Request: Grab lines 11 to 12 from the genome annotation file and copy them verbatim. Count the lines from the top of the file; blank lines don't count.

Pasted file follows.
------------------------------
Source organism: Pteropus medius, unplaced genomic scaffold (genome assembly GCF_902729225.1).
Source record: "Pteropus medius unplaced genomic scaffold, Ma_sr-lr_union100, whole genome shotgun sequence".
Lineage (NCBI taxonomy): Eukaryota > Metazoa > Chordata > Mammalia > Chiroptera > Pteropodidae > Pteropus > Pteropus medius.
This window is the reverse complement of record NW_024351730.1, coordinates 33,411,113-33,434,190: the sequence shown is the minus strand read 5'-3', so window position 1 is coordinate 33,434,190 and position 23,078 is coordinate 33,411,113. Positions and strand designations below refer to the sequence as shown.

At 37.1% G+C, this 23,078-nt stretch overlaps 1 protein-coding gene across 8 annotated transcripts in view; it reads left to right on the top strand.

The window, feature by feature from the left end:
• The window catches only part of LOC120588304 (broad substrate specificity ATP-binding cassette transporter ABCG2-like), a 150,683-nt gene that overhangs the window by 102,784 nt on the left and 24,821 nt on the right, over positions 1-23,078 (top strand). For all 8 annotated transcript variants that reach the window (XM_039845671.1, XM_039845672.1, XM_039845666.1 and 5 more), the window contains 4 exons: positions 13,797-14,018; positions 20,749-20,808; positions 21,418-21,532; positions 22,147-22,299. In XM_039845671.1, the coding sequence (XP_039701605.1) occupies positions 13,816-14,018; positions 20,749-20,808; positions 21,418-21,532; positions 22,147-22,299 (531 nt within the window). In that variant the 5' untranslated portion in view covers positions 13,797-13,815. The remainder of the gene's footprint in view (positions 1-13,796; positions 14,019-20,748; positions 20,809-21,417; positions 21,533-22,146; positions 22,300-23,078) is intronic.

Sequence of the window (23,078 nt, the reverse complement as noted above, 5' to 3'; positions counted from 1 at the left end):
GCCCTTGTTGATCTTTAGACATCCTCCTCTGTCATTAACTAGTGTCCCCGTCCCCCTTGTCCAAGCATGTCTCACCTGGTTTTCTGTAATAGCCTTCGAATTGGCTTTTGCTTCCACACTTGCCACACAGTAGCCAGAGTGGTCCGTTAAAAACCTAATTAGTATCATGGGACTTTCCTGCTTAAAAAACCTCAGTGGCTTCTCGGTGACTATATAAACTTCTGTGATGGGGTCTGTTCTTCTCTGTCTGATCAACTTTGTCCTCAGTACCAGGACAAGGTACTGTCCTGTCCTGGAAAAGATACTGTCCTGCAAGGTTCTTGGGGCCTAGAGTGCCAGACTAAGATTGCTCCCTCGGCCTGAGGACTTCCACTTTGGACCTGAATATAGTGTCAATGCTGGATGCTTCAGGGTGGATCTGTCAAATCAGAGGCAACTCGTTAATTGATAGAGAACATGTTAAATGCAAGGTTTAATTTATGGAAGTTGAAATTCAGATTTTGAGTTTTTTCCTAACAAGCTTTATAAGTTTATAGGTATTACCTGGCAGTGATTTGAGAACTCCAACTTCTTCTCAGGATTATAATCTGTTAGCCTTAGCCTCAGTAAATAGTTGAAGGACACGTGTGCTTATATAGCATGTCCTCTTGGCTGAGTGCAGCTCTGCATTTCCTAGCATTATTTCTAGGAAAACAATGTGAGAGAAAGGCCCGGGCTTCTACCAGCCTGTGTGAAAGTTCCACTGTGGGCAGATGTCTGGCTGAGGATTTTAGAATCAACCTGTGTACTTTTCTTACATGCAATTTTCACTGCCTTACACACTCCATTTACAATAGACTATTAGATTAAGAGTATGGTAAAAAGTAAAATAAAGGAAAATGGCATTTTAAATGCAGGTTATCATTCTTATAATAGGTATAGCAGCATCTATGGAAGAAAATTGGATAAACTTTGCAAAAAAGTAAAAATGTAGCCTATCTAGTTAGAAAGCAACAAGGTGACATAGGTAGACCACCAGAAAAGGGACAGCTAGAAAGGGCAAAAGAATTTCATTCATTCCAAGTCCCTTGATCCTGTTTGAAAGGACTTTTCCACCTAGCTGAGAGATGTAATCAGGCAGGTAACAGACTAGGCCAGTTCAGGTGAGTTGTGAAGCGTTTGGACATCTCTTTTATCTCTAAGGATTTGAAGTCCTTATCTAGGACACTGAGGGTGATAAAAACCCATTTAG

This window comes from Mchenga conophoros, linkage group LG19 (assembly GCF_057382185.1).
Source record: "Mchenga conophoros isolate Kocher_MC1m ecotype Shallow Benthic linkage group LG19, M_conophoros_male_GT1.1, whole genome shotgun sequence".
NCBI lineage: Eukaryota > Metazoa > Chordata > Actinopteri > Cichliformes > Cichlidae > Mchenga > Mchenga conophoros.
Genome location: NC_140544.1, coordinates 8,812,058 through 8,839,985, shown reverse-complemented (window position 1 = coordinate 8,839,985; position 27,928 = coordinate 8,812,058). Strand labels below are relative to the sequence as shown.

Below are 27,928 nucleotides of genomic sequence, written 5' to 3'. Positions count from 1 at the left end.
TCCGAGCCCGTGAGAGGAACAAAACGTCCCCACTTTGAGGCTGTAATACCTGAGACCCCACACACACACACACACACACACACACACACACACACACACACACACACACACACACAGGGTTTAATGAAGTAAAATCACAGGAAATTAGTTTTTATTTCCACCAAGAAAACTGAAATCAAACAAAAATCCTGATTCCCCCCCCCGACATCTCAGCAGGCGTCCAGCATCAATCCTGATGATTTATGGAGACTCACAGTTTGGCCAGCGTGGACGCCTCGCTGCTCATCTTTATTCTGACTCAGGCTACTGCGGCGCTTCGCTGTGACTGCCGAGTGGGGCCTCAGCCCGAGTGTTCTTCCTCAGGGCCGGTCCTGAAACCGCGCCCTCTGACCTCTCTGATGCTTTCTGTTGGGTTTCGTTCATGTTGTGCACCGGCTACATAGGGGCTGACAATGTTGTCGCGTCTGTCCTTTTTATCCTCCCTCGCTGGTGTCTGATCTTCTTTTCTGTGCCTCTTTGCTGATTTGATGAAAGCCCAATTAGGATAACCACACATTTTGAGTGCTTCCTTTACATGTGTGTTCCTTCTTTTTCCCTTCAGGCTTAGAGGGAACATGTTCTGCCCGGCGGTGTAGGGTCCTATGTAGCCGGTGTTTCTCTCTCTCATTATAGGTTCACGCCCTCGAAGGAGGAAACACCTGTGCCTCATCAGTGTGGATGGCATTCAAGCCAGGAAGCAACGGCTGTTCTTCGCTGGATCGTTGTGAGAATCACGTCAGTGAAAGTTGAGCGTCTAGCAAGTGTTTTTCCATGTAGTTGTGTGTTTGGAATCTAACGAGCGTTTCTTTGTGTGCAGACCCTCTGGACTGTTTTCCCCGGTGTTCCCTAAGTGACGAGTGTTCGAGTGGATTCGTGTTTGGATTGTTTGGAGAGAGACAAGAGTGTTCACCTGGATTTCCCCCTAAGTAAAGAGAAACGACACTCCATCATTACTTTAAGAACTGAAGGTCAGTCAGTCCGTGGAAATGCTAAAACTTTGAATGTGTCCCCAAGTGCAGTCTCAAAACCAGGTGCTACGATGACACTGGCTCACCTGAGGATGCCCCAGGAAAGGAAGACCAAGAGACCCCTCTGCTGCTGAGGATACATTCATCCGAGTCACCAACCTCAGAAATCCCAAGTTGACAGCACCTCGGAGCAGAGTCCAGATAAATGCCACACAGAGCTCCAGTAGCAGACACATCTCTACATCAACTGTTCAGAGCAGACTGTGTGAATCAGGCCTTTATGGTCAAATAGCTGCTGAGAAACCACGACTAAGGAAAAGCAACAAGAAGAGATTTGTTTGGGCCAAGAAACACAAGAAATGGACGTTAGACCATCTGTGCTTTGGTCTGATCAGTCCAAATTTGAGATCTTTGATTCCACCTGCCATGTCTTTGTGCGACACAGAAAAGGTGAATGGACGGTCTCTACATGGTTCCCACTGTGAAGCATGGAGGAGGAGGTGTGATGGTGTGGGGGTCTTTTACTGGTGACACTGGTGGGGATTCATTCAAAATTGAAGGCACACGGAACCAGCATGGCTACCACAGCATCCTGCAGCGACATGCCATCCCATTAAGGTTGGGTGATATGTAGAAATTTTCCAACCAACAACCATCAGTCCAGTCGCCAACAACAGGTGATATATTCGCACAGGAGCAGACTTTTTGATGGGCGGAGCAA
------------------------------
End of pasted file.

Source record: "Mchenga conophoros isolate Kocher_MC1m ecotype Shallow Benthic linkage group LG19, M_conophoros_male_GT1.1, whole genome shotgun sequence".
NCBI lineage: Eukaryota > Metazoa > Chordata > Actinopteri > Cichliformes > Cichlidae > Mchenga > Mchenga conophoros.